Mood Disorders and Depression Needn’t Be A Part Of Aging
However, before we are able to treat mood disorders, we must first be able to recognize the symptoms.
At The Grand Healthcare System, we offer extensive training and in-services for our nurses and staff, to be able to effectively recognize the nuances and symptoms of depression and other mood disorders as early as possible, so that they can effectively treat the symptoms at the source before they mushroom.
We hope this list of symptoms will offer helpful insight into recognizing the signs that your loved one may be suffering from a mood disorder.
Symptoms of mood disorders include:
- Sustained sadness or unexplained crying spells
- Irritability, anger, worry, agitation, anxiety
- Pessimism, indifference, apathy
- Feelings of guilt, worthlessness
- Changes in appetite and sleep patterns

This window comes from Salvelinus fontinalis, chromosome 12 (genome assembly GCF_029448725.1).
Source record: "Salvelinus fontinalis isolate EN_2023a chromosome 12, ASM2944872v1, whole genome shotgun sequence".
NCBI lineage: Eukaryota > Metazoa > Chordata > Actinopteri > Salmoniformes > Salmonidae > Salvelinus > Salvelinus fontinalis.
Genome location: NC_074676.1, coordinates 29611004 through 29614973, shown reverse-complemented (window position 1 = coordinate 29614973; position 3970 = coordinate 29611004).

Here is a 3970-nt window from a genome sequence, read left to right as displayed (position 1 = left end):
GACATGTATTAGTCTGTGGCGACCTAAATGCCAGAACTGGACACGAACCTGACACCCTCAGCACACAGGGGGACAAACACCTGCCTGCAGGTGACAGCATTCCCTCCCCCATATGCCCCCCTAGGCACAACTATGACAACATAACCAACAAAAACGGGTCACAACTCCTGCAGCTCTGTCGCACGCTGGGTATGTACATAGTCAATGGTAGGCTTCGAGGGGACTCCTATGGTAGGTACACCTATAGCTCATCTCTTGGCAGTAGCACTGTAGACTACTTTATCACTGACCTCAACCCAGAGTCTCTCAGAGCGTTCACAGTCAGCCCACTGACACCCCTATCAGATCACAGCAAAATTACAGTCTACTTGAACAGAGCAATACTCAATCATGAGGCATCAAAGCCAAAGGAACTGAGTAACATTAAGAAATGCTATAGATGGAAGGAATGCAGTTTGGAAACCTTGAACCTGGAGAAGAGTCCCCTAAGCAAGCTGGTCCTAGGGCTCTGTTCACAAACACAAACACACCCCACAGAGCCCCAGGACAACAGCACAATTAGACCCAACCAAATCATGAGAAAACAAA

- Loss of energy, lethargy
- Inability to concentrate, indecisiveness
- Inability to take pleasure in former interests or hobbies
- Social withdrawal
- Unexplained aches and pains
- Mood swings
- Recurring thoughts of death or suicide.
Symptoms of anxiety disorders include:
- Persistent or intense fear or worry
- Feelings of nervousness, apprehension or dread
- Difficulty concentrating
- Feeling tense, “jumpy” or on edge
- Physical symptoms of anxiety include fast/pounding heartbeat, sweating, shortness of breath, shaking/tremors/twitches, muscle tension, headaches, upset stomach, dizziness, frequent need to urinate, diarrhea, fatigue.
Dementia vs. Depression in seniors
I found this great graphic online to help distinguish between Depression and Dementia: